But I’m more keen to know how it actually sounds. Why, you may wonder since it seems quite obvious if you see the video anyway, right? Wrong. For starters, for a billboard right opposite Vijayawada Railway Station, there is a conspicuous lack of any train sounds!

And, here’s another reason: Prashant Salil, a professional santoor player, recorded santoor music for the ad, in a studio.

And no, Prashant Salil is not credited in the list of people mentioned officially for the effort, even though it is his Santoor we hear in the ad!

So, while renowned classical music artist Taufiq Qureshi played the role of classical music consultant for the billboard effort (given the complexity of the idea), another young Santoor artiste Shantanu Gokhale conceived the notes for the billboard to play within the confines of raag Megh Malhar, Prashant Salil played the actual santoor notes that we hear in the advertising video.

We do not hear what the actual Santoor billboard sounds like at all.

That means the few people in the video—the lady with flowers in her hair, holding an umbrella and watching the billboard in action; the raincoat-wearing biker; and the little girl seeing the billboard from a taxi window—do not hear what we hear in the video. We only hear what Prashant Salil recorded in his studio, after watching the fully-shot advertising video, much like how voice is dubbed over actors acting in a studio (if the dialogs are not recorded with sync sound on the spot).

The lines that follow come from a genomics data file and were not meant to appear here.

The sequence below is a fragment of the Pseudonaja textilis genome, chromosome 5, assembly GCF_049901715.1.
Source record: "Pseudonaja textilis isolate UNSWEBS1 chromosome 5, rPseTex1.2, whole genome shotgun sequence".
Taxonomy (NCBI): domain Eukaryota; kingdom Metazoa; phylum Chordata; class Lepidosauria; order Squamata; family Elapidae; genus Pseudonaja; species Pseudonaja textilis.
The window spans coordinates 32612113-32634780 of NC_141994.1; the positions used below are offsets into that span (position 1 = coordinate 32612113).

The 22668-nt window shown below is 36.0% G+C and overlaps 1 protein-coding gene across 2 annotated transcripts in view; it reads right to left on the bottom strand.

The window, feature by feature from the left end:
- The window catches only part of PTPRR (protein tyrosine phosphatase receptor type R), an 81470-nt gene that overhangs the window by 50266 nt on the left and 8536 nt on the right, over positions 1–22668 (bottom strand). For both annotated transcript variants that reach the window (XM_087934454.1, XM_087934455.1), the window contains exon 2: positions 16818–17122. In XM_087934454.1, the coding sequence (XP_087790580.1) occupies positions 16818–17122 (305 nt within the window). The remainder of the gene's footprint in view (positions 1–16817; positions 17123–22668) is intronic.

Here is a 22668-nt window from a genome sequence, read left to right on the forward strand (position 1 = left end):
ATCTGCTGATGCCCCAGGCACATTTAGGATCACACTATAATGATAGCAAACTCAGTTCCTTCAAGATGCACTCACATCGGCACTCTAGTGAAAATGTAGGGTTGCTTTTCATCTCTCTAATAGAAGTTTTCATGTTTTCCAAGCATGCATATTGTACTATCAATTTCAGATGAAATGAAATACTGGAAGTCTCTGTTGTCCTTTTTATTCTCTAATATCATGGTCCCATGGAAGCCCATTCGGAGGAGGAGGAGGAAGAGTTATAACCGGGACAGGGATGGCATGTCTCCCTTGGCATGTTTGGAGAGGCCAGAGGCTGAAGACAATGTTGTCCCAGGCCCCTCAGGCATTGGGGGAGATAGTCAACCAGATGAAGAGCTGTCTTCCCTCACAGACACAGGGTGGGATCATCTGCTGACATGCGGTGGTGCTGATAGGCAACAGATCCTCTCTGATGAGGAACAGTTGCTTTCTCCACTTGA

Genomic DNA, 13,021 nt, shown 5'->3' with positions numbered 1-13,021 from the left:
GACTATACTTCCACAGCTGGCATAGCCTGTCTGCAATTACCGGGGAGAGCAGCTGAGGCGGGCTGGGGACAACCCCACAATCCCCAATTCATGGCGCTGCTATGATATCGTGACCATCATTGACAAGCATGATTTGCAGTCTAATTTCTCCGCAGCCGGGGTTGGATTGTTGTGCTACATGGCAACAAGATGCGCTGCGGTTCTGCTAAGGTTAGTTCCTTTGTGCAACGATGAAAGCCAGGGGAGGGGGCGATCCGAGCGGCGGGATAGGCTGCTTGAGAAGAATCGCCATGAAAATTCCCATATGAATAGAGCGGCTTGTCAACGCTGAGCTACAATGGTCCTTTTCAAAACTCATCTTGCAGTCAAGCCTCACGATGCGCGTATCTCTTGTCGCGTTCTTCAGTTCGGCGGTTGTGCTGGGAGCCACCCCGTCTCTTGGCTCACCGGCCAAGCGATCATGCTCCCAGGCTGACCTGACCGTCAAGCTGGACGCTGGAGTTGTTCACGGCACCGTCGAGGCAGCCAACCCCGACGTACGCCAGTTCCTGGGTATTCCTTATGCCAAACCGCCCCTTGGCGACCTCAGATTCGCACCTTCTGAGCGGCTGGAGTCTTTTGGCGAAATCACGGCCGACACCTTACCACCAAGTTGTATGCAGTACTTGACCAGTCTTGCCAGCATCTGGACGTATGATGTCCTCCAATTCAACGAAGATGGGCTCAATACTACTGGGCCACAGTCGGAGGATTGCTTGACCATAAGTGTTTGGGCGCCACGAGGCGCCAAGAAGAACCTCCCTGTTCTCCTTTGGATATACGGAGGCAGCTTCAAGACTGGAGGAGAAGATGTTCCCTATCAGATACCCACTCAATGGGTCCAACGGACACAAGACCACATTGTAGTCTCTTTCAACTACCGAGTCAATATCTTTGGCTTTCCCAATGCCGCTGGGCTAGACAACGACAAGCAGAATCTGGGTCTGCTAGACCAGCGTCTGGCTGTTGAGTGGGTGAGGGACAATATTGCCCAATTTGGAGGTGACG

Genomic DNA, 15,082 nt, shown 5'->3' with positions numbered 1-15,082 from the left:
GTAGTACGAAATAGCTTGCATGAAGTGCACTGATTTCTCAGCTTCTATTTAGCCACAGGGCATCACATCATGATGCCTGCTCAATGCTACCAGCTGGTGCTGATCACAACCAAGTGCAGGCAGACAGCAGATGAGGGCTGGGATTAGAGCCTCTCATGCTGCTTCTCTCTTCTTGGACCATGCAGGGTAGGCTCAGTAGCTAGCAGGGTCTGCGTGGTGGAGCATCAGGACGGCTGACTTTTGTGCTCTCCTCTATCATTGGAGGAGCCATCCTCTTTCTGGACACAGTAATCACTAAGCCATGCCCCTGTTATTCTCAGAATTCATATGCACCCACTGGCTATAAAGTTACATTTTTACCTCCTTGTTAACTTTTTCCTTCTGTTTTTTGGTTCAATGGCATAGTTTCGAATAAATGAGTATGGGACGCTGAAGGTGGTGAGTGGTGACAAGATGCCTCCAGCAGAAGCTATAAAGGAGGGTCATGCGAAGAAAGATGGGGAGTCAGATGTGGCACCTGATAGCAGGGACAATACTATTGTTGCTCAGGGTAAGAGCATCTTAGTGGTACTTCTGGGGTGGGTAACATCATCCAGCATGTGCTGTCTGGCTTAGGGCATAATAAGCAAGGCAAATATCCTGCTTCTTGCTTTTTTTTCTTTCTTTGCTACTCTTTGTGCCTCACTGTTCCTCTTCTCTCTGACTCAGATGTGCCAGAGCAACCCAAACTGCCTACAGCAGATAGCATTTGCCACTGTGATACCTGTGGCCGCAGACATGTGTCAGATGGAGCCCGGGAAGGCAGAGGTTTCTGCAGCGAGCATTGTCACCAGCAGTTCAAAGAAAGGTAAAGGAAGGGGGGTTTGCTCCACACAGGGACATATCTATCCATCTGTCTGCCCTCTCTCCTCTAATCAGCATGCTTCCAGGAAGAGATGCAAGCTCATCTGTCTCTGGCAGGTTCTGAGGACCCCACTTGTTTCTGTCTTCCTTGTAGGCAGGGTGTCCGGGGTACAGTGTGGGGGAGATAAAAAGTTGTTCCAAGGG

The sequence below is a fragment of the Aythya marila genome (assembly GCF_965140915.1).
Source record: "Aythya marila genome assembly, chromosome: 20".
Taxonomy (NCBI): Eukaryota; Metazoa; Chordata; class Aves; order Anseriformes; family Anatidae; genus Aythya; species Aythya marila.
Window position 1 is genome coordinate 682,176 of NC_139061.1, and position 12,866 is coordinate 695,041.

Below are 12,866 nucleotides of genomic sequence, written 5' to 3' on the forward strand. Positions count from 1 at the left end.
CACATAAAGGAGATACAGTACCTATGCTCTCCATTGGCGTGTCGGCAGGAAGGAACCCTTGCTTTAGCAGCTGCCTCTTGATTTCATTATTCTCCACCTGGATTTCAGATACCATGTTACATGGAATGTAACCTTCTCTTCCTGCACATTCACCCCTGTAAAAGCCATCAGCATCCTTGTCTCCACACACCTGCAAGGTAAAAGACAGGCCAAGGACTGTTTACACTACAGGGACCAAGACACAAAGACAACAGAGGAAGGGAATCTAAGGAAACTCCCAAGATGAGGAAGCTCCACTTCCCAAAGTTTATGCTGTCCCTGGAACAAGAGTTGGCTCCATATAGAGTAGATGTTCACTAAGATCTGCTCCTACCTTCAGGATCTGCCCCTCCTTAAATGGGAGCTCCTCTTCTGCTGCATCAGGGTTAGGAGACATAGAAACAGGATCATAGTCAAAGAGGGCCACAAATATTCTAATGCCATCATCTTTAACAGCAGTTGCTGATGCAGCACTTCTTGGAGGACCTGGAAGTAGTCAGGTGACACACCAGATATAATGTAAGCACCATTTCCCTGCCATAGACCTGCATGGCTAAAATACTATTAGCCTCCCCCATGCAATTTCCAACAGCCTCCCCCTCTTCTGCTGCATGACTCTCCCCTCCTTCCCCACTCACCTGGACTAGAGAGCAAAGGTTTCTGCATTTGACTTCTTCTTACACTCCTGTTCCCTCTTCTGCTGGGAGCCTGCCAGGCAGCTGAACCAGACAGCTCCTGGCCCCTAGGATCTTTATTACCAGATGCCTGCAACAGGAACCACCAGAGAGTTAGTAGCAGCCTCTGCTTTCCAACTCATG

On a related note, I also wonder what Guinness’ Official Adjudicator, Swapnil Dangarikar, heard when he was taken to inspect the billboard in Vijayawada on September 10, 2023. More importantly, did it rain enough in Vijayawada, in that part of the town, to ensure that the billboard got activated?

A more nuanced reason for this question stems from a fundamental doubt. A raaga is a set of notes played in a particular order. Change the order, the melody itself may change to some other raaga. But given the scant details in the video, I would love to understand how exactly the mechanism operates.

It looks like, from the limited shots in the video, rainwater accumulates in a cup-like contraption built at the non-playing end (above the billboard) of each mallet-like element that produces sound. The weight of that water takes the cup down even as the filled water pours out of the cup because it is in a slanting position. Because of the movement of the cup up and down, the mallet-like element hits the appropriate surface/strings on the board and produces sound.

So far, so good.